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Aching for Beauty

Footbinding in China

2000
Author:

Wang Ping

Aching for Beauty

A fascinating and haunting exploration of the bound foot in Chinese culture.

Even though footbinding was not practiced by every woman in late Imperial China, the aesthetic, financial, and erotic advantages of footbinding permeated all aspects of language. In Aching for Beauty, Wang interprets the mystery of footbinding as part of a womanly heritage-"a roaring ocean current of female language and culture."

Aching for Beauty demonstrates the complexity and the manifestations of a civilization's obsession with the body-its beauty, its fulfillment, its destruction, and its transformation. Wang Ping writes with passion and an understanding strengthened by the female experience. This is a rich, necessary, and invaluable book.

Ha Jin, author of Waiting, winner of the 1999 National Book Award for Fiction

Why did so many Chinese women over a thousand-year period bind their feet, enduring rotting flesh, throbbing pain, and hampered mobility throughout their lives? What compelled mothers to bind the feet of their young daughters, forcing the girls to walk about on their doubled-over limbs to achieve the breakage of bones requisite for three-inch feet? Why did Chinese men find women’s "golden lotuses"-stench and all-so arousing, inspiring beauty contests for feet, thousands of poems, and erotica in which bound, silk-slippered feet were fetishized and lusted after?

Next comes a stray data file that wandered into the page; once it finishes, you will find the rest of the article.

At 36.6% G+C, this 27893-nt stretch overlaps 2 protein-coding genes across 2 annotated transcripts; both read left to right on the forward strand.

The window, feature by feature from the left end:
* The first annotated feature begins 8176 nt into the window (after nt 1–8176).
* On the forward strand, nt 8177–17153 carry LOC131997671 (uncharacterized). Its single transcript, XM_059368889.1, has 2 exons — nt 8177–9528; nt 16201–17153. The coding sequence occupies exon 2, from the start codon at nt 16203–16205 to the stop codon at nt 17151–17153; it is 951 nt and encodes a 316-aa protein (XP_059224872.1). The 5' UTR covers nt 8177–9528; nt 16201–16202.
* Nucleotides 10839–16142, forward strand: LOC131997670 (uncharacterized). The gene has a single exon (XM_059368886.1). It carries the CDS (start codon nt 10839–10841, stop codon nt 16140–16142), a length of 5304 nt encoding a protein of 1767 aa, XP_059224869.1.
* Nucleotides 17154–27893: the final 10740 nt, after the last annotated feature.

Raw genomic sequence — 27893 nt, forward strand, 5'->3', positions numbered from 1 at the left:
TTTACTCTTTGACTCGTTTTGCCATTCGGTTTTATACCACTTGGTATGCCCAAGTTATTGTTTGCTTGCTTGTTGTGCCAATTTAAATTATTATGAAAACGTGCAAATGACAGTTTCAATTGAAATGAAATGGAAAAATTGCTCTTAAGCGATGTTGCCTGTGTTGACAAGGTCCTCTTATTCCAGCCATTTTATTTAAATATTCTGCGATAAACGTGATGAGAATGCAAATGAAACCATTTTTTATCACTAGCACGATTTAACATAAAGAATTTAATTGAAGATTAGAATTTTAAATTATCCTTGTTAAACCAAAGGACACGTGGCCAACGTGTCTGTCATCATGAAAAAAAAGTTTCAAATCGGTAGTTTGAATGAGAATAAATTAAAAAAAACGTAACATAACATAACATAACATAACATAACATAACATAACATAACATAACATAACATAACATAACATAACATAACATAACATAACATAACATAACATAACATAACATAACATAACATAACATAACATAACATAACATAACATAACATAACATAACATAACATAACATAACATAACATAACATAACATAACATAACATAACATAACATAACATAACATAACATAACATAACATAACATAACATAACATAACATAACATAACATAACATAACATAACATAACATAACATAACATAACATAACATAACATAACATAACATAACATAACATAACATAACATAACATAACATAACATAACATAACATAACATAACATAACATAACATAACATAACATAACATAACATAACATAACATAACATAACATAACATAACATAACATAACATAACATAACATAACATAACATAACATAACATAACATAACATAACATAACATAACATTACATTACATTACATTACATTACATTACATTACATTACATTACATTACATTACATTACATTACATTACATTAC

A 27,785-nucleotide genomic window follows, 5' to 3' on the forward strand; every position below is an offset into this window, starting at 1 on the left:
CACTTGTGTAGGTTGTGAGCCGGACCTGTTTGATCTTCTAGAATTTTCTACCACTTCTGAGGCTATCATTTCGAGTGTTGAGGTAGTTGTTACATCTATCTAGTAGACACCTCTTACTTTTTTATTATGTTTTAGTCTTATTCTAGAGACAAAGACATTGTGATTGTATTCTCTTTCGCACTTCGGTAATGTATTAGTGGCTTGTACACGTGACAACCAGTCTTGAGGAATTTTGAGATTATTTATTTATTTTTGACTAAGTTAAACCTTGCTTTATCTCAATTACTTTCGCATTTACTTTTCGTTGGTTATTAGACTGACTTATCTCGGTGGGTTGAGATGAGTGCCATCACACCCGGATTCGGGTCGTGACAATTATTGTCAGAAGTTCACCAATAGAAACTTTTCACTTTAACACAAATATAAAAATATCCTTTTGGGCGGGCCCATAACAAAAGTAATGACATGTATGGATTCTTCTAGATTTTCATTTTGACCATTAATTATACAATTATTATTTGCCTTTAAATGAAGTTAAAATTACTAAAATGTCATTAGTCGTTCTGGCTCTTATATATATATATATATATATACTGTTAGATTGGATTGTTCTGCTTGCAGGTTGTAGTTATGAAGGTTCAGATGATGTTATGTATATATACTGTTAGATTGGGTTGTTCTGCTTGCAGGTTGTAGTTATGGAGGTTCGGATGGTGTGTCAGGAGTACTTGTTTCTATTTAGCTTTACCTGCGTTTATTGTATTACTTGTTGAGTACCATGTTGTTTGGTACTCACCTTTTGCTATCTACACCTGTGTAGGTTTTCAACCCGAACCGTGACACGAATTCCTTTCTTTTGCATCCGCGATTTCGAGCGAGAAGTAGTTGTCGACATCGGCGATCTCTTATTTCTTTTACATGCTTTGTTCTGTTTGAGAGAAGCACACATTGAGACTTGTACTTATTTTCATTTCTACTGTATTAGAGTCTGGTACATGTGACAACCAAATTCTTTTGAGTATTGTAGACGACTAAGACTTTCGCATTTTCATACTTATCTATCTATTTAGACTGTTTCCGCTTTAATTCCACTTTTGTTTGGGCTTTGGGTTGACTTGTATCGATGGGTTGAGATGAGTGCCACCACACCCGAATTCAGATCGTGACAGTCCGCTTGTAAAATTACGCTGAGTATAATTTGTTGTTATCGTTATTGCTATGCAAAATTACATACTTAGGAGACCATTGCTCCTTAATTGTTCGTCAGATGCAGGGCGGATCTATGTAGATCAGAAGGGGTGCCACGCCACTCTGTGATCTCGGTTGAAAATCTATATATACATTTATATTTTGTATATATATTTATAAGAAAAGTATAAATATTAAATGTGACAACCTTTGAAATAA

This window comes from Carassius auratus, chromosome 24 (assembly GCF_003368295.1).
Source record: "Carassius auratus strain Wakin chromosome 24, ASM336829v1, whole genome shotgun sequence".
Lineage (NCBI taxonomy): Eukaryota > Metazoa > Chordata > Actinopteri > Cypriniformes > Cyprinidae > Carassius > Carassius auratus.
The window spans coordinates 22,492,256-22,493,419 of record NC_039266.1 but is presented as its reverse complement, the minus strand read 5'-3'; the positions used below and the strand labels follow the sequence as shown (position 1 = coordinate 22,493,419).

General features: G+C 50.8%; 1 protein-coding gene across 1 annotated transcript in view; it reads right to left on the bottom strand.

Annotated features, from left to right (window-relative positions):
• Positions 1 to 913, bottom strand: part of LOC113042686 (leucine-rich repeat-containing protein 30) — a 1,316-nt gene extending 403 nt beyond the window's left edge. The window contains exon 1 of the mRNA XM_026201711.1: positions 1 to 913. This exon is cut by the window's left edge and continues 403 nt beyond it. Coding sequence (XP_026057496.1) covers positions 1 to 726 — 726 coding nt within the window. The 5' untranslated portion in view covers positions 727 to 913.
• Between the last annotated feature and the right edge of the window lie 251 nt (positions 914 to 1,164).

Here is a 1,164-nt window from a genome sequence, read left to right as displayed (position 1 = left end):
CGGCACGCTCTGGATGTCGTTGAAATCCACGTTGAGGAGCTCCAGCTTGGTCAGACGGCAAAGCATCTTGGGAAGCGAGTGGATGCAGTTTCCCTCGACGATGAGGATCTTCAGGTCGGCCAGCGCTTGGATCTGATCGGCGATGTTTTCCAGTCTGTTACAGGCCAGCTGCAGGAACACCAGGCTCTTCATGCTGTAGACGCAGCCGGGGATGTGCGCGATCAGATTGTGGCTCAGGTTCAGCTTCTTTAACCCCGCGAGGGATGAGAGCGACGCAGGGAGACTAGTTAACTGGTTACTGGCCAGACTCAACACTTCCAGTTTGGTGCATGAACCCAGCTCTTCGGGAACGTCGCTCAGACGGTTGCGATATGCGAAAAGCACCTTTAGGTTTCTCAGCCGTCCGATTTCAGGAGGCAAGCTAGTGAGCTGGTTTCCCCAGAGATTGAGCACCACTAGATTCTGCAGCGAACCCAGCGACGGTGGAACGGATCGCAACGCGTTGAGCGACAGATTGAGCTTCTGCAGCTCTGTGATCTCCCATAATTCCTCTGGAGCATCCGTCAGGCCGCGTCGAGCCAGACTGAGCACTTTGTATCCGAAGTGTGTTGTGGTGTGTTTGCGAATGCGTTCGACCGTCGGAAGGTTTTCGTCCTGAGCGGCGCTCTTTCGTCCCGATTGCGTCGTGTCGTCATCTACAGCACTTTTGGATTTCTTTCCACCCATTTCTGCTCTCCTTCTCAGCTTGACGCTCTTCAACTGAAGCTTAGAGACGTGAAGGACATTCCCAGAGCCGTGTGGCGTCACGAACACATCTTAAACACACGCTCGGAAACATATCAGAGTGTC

As a child growing up during the Cultural Revolution, Wang Ping fantasized about binding her own feet and tried to restrict their growth by wrapping them in elastic bandages. Even though footbinding was not practiced by every woman in late Imperial China, the aesthetic, financial, and erotic advantages of footbinding permeated all aspects of language, ranging from erotic poetry, novels, and performances to food writing, myths, folk songs and ditties, and secret women’s writing, some of it hidden in embroidery. In Aching for Beauty, Wang interprets the mystery of footbinding as part of a womanly heritage-"a roaring ocean current of female language and culture."